If you thought Arya Stark was cool before…

(Leah Haynes)

“I also feel like we should stop calling feminists “feminists” and just start calling people who aren’t feminist “sexist””



This is an actual quote from Maisie Williams (Arya Stark on Game of Thrones), in an actual interview with Entertainment Weekly, where she ACTUALLY SAID THIS PERFECTLY CORRECT THING.

Aside from the fact that the no-bullshit meter is off the Richter after this kind of comment, it’s also operating in a really useful way when we consider this redefining/retelling the story motif this class has been looking at.

I am used to thinking of “feminist” as a term that I proudly wear on my chest as a badge of honor. *Hell yeah, I’m a feminist, what of it?* And while the label provides a lot of solidarity to the movement, and I by no means consider it a dirty word, William’s comment made me take a step back and ask myself:

“Why do I, as someone who supports gender equality, have to designate, delineate, separate myself with a label?”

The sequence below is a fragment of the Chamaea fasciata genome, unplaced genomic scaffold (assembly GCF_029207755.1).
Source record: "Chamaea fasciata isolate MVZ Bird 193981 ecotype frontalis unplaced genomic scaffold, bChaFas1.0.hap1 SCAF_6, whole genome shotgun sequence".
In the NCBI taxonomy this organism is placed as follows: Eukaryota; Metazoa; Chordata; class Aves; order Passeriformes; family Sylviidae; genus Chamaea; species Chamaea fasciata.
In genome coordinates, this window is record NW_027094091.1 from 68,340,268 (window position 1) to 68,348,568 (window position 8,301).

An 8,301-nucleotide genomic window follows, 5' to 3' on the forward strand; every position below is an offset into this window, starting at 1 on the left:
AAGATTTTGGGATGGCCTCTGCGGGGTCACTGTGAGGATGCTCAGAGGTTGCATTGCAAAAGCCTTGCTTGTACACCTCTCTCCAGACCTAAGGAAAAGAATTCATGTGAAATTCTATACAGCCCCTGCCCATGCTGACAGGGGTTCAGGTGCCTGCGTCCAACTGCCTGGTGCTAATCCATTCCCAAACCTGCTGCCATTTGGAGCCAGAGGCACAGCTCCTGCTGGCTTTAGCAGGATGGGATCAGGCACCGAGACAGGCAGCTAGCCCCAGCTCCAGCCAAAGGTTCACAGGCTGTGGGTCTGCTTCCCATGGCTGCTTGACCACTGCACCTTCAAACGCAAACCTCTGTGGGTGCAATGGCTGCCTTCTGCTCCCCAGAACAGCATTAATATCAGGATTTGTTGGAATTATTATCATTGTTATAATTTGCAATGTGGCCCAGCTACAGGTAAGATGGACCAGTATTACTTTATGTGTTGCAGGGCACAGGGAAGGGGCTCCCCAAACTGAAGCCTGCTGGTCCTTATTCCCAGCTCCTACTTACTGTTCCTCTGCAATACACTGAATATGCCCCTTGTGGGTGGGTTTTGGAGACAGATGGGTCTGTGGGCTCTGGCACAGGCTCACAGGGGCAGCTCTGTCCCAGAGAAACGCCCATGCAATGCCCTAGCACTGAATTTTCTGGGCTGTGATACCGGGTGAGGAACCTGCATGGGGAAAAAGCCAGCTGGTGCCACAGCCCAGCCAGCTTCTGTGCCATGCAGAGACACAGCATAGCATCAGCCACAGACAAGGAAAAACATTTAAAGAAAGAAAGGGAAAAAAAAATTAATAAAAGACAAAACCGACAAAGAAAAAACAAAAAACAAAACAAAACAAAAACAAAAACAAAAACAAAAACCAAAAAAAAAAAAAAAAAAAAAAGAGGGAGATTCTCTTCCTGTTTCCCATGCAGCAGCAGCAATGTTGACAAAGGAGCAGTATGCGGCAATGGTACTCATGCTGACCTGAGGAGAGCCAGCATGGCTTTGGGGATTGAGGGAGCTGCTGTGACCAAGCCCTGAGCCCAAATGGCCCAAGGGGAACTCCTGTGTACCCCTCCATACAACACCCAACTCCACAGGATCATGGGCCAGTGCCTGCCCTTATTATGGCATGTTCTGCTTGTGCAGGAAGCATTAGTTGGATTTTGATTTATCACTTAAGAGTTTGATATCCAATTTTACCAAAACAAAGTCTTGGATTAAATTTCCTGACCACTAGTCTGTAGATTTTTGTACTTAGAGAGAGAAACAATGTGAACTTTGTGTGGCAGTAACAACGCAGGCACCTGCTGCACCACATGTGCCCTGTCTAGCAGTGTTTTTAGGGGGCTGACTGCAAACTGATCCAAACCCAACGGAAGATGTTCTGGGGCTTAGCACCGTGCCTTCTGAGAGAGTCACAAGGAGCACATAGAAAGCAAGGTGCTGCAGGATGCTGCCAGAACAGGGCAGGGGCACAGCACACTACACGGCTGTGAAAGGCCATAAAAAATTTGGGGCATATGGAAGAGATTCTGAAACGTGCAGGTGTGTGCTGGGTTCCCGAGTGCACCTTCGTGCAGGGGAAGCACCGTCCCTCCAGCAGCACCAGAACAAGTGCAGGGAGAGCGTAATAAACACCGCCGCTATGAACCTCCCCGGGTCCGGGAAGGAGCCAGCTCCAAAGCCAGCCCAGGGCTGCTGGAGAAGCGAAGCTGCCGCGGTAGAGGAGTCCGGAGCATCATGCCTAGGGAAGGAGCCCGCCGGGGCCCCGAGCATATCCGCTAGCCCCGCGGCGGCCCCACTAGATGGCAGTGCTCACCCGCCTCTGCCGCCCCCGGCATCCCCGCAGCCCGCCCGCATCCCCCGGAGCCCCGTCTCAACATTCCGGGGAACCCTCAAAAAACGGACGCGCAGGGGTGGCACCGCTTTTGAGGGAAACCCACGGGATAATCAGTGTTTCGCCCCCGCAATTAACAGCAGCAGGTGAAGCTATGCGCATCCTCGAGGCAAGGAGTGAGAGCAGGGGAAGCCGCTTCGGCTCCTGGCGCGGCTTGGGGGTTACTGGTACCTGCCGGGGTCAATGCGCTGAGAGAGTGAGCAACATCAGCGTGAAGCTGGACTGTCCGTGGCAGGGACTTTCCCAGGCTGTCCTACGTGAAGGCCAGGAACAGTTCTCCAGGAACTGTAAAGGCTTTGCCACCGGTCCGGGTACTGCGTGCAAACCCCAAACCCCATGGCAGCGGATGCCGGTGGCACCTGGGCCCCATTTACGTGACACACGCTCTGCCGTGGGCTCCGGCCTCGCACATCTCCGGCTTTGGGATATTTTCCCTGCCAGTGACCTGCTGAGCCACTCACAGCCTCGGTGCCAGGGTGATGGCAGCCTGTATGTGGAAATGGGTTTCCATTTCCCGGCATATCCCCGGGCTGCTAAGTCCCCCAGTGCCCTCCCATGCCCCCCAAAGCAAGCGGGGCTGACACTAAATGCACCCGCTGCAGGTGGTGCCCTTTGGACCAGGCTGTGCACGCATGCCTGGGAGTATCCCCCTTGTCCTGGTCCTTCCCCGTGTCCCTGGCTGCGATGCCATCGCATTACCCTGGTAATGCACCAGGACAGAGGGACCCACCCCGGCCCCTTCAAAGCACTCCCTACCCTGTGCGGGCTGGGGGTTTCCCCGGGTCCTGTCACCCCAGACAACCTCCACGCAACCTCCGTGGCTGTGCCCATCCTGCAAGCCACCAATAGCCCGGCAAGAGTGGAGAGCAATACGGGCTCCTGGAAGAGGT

When a person advocates for racial inequality or, more commonly, is a participant in a system or institution that perpetuates racial inequities and oppression, we the socially informed call it what it is:


And we should! But I don’t have a specific term that I herald as an identifier of my support for racial equality (other than ‘not-a-racist’). And I think that is a good thing. Labeling suggests that I need to be separated from the pack. It’s marginalizing. If we changed the language around feminism, we could potentially take away some of the language tools that allow people to write uninformed garbage like that Odyssey piece: “I Am Not a Feminist, And That’s Okay.” It would be a very different tone–though no different in implication–if her options were either sexist or not sexist, instead of feminist or not a feminist.

“I Am Sexist, and That’s Okay”



Imagine that article from a standpoint that defends a racially inequitable status quo. Its title would be something like:

“I Am a Racist, And That’s Okay”

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That kind of article would be forced to own up to it’s damaging narratives. Now I know that you could easily write a less jarring title for a pile of uninformed ramblings, but my point is this: by forcing the conversation toward marginalizing sexism, racism, homophobia, transphobia. classism, and other forms of delegitimizing/dehumaning ideologies–instead of allowing them to be figured as the norm– we might could take the wind out of those hate sails.


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